As lasers have emerged as promising candidates, LEDs have started to offer a competitive alternative. Initial success for the LED-based projector came a few years ago, with the introduction of the first pico projectors. They produced just 15 lm, a small fraction of the 4000 lm provided by today’s LED-based projectors. As well as producing a great deal light, LEDs – and for that matter, lasers – take up very little space, an attribute highly valued by designers of projectors.

Mercury lamps versus LEDs

One way to judge the quality of an image is to consider its range of colours. Conventional projectors typically use a white-light source, with primary colours generated through a mechanically-driven colour wheel. Due to the mechanical moving component and the large size of the high-intensity discharge lamps, these projectors require a relatively large light engine architecture. In addition, they are not that robust.

A projector system with a digital micromirror device and single red, green and blue LED chips

Another drawback of the high-intensity discharge lamp is that it needs to be replaced several times during the projector’s lifetime. Due to this, the projector must be designed so that it’s easy to reach the light source.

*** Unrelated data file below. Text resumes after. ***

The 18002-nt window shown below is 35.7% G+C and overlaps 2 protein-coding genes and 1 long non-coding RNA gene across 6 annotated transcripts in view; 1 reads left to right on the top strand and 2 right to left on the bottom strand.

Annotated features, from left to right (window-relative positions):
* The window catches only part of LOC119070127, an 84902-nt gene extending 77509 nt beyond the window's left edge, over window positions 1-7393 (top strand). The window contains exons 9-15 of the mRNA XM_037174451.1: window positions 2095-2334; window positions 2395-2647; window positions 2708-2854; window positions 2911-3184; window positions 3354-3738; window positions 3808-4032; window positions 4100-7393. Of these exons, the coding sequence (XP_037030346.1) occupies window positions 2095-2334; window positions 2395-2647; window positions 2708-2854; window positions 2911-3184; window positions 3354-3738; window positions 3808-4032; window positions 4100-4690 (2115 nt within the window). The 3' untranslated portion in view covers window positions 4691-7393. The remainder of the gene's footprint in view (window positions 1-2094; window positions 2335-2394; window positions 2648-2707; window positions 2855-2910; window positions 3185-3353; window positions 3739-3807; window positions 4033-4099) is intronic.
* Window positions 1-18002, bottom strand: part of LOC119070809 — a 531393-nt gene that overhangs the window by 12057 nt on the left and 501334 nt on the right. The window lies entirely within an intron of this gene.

With LEDs, there are many benefits. They are more compact, they have a longer lifetime, they provide comparable brightness, and they produce much stronger, richer colours, thanks to direct colour generation – that is, one LED is used for red, another for green, and a third for blue. Thanks to the long lifetime of these sources, they do not need to be replaced regularly, allowing the housing of the projector to be better sealed against external influences such as dust and moisture – in turn, this extends the life of the projector. Due to all these factors, LED projectors are more compact and employ a far simpler system design.

Further merits of the LED are that, unlike a high-intensity discharge lamp, it is free from toxic mercury; and it turns on almost instantly, while conventional lamps may take a long time to ‘heat up’ prior to use.

Osram’s Ostar Projection Power family is specially designed for projector solutions within office or home cinema use.

We have been developing and manufacturing light sources for projector applications over a long period of time. Our wide LED portfolio allows us to serve customers developing projectors with screen brightness values from 15 to 3,000 ANSI lm. To cater for such a wide range, our family of products include those offering best values of efficiency for battery-powered projectors, and those that can be operated with very high current densities – they can reach
6 A/mm² – to realise tremendous brightness.